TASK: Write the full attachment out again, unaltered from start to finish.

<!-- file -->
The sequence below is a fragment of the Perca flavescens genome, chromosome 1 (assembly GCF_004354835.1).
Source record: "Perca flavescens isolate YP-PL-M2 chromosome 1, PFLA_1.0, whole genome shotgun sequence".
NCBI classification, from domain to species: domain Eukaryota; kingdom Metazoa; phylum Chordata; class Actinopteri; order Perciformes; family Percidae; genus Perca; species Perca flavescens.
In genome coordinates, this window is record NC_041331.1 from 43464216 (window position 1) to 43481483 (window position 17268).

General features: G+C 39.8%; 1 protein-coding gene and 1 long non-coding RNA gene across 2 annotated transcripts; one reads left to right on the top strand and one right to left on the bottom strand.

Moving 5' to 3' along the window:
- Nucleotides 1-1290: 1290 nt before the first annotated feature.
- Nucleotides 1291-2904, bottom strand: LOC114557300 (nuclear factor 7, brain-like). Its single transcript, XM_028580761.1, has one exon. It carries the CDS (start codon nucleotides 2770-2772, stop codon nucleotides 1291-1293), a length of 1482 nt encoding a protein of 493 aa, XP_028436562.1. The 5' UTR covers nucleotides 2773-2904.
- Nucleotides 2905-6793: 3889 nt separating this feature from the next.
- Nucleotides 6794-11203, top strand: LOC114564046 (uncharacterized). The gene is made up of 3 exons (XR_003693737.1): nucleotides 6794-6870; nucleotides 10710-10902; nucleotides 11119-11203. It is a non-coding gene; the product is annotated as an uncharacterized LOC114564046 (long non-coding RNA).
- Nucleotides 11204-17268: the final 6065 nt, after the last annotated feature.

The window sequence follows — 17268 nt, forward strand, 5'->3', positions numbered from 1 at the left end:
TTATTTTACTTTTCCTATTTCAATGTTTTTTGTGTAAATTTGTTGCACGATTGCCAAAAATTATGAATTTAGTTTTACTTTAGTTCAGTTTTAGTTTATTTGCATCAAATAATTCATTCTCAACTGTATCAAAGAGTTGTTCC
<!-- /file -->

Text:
The sequence below is a fragment of the Perca flavescens genome, chromosome 1 (assembly GCF_004354835.1).
Source record: "Perca flavescens isolate YP-PL-M2 chromosome 1, PFLA_1.0, whole genome shotgun sequence".
NCBI classification, from domain to species: domain Eukaryota; kingdom Metazoa; phylum Chordata; class Actinopteri; order Perciformes; family Percidae; genus Perca; species Perca flavescens.
In genome coordinates, this window is record NC_041331.1 from 43464216 (window position 1) to 43481483 (window position 17268).

General features: G+C 39.8%; 1 protein-coding gene and 1 long non-coding RNA gene across 2 annotated transcripts; one reads left to right on the top strand and one right to left on the bottom strand.

Moving 5' to 3' along the window:
- Nucleotides 1-1290: 1290 nt before the first annotated feature.
- Nucleotides 1291-2904, bottom strand: LOC114557300 (nuclear factor 7, brain-like). Its single transcript, XM_028580761.1, has one exon. It carries the CDS (start codon nucleotides 2770-2772, stop codon nucleotides 1291-1293), a length of 1482 nt encoding a protein of 493 aa, XP_028436562.1. The 5' UTR covers nucleotides 2773-2904.
- Nucleotides 2905-6793: 3889 nt separating this feature from the next.
- Nucleotides 6794-11203, top strand: LOC114564046 (uncharacterized). The gene is made up of 3 exons (XR_003693737.1): nucleotides 6794-6870; nucleotides 10710-10902; nucleotides 11119-11203. It is a non-coding gene; the product is annotated as an uncharacterized LOC114564046 (long non-coding RNA).
- Nucleotides 11204-17268: the final 6065 nt, after the last annotated feature.

The window sequence follows — 17268 nt, forward strand, 5'->3', positions numbered from 1 at the left end:
TTATTTTACTTTTCCTATTTCAATGTTTTTTGTGTAAATTTGTTGCACGATTGCCAAAAATTATGAATTTAGTTTTACTTTAGTTCAGTTTTAGTTTATTTGCATCAAATAATTCATTCTCAACTGTATCAAAGAGTTGTTCC